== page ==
Janis Arnold: this is a picture of me, one of my sisters, and my mother . . . I’m the one that Santa had to hang on to to keep me from bolting . . . A brief bio . . . I was born in Houston, Texas and grew up on a ranch forty miles outside of Houston near a town of 3,000 people. Our family had a television set, but our ranch was located too far outside of Houston for that television set to pick up any channels, so it was fortunate that, as a child, I enjoyed reading.
I was also lucky that my mother regularly joined new Book of the Month Clubs to get the free tote bags. I began to write books when I was in fourth grade after I had waded through all of the books in our very small school’s library.
My cousin, who was skillful with scotch tape and a stapler, wasn’t a writer, but she did like to sketch and draw, so we combined forces and for years our books were written, edited, illustrated, and published on a weekly basis. That same cousin now believes she was the inspiration for Claire Louise and has, to no avail, consulted several lawyers seeking to sue me for misrepresenting her! She’s wrong, of course. CL and MR (as are all my characters) are composites of the good and not-so-good qualities of some very interesting people I’ve met as I’ve journeyed through life. I attended Katy High School, I gained access to a much larger library and gave up writing and publishing my own books. At that time I also developed a significant interest in cheerleading, social activities, and the opposite sex; to be honest, I don’t believe that I ever read another book just because I wanted to until after I graduated from college with the degree in English that landed me my first minimum wage job as a bank teller. So much for a college education instilling a love of reading and writing into an English major! I now realize that what really turned me off about most of my professors was the manner in which, in order to make themselves feel intelligent and superior, they insisted on demeaning and talking down to their students . . .
By the time my first book was published (Daughters of Memory, 1991), I had taught different subjects in a variety of illogical schools and states, lived in a foreign country, returned to the states where I gave up smoking and drinking, earned a master’s degree, was married with one son, and was in the process of moving to San Antonio, Texas where I would eventually begin to work as an educational diagnostician. My second book (Excuse Me For Asking, 1994) was set in an anonymous small Texas town and relied heavily upon stories about things that I’d never had the nerve to do and/or words that I’d thought about, but had never actually uttered.
One of the questions that I’ve been repeatedly asked by readers is: “Are you ever going to write more about Claire Louise and Macy Rose? Or about Julia and Robin?” Nope! Each book is a standalone novel . . . But I’ve learned that Grandma was right when she counseled, never say never. I’ve just completed a sequel to Daughters of Memory (Shade Island) and am working on the next book in the series (McKenzie Park). In these books, Macy Rose is alive and is getting herself and her friend Nina into serious danger. Claire Louise, who dies in Shade Island, appears in both books as a very active and opinionated earthbound ghost. Macy’s beloved grandmother is also a ghost, but not nearly as interactive a one as Claire Louise! In Shade Island, Macy Rose is almost shot while trying uncover the identity of her sister’s killer before she herself is arrested for the crime. In McKenzie Park, Macy Rose (who has greatly benefited from my years of experience in evaluating children suspected to possess serious educational, emotional, and/or sociological disabilities), again comes close to death when she tries to rescue a little boy that she is in the processing of evaluating for the local school district. And In Cypress Springs, the third book planned for the Macy Porter series, Julia and Robin of Excuse Me for Asking fame reappear!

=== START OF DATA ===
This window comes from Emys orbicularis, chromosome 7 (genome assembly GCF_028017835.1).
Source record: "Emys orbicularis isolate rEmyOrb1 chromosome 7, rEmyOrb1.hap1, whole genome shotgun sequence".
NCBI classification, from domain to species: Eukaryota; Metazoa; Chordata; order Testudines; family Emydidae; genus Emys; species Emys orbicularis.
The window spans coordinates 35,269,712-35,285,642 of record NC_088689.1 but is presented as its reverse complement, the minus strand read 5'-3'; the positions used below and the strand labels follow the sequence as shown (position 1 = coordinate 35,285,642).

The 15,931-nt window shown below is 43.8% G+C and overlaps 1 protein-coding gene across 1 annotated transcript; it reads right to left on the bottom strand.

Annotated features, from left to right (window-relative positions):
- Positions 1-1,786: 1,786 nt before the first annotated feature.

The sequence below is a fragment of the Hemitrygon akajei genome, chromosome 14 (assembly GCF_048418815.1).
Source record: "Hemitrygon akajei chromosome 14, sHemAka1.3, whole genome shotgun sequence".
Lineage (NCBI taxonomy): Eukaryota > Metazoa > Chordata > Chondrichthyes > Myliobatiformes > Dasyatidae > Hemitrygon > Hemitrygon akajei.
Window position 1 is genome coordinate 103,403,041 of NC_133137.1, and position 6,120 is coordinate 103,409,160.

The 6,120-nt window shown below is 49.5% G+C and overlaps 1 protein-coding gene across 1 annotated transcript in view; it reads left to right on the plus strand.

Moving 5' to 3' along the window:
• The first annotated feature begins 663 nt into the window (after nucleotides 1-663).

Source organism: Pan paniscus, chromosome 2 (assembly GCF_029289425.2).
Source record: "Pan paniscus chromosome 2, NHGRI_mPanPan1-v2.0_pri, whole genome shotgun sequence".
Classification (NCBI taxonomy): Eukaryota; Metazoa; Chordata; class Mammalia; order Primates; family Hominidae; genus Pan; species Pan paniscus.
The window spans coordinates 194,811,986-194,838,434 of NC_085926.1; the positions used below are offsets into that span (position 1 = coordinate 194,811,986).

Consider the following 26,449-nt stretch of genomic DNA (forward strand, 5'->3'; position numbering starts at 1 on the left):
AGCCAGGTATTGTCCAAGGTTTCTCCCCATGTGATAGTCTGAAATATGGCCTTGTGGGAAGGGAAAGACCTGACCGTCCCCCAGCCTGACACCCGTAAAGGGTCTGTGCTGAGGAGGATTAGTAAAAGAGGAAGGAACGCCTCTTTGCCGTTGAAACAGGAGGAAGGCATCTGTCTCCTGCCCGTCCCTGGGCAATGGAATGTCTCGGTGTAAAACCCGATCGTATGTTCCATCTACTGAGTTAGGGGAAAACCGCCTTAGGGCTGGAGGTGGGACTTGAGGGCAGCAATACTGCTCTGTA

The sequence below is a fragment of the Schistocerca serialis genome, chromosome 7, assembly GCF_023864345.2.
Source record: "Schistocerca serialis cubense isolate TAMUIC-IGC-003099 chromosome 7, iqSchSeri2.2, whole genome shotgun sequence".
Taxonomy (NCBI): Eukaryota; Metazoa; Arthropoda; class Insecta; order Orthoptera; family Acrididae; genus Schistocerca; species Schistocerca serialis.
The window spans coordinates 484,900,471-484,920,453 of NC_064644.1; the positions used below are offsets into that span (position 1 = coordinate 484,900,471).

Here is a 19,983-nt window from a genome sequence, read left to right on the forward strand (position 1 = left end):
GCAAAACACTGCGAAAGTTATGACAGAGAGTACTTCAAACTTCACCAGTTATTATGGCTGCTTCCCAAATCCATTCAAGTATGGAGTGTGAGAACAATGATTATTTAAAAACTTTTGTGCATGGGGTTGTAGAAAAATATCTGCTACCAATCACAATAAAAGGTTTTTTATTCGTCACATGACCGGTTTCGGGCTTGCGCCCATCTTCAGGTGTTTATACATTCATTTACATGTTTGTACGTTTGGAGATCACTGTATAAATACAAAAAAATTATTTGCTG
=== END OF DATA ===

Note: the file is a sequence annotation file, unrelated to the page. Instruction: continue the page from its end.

Algonquin Books of Chapel Hill published Daughters of Memory in 1991 and reissued D of M as a Front Porch Paperback in 1993. It was reviewed in over one hundred publications, and continues to be available today. Although I believed that I was through writing about the characters living on the Richards Ranch, that has turned out to be not the case. In recent years, I’ve traveled back into the past, to a place that I had vowed never to revisit. In all honesty, the trip hasn’t been an unmitigated pleasure, but I’ve learned some amazing things along the way. I now believe that coming of age isn’t a one-time adventure for writers or their characters. One of my big life lessons has been that there will be consequences to all of my actions. Some of the consequences of what a person says, or does, or, in my case, writes, won’t become apparent for many years. Ultimately though, as the saying goes, ‘our chickens do come home to roost’. It turns out that both Macy Rose and Claire Louise had, and have, more lessons to learn and both have complicated and convoluted stories to tell.
Reviews of Daughters of Memory
Daughters of Memory is a memorable and haunting book about female feuding and bonding between two sisters. You won’t want to put it down as the plot probes beyond sisterly jealousy into intimate family relationships . . . Sally Falk, Indianapolis Star
There are no villains here, and no victims: just an assortment of strong human beings trying to keep sane in the face of monstrosity. I don’t want to know how Janis Arnold knows what she knows, but she has shown genius in the way she has fabricated this novel . . . Carolyn See, Los Angeles Times
Daughters of Memory is an amazing exploration of family dynamics and the sometimes indistinguishable line between pain and anger . . . Leigh White, Macon Magazine Jan/Feb 1994
Booklist: an amazing achievement . . .
Asheville Citizen-Times: a masterpiece of insight . . .